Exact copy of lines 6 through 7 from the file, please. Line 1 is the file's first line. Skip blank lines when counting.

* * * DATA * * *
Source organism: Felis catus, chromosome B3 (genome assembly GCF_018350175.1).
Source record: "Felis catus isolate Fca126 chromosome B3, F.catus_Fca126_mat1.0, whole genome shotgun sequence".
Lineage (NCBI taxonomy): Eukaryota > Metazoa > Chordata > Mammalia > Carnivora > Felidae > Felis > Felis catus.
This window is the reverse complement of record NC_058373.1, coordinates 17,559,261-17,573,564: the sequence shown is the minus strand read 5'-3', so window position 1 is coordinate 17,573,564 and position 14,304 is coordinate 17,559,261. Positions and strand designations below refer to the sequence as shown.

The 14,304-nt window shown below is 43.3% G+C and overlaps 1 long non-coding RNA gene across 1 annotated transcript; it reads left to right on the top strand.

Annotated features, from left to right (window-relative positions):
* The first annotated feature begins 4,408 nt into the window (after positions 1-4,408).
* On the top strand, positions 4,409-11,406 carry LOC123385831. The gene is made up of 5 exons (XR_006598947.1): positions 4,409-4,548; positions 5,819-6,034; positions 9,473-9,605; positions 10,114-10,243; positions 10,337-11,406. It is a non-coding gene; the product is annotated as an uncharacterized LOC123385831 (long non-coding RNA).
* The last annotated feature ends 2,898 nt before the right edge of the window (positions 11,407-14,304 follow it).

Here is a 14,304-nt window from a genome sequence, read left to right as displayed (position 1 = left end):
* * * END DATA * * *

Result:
Annotated features, from left to right (window-relative positions):
* The first annotated feature begins 4,408 nt into the window (after positions 1-4,408).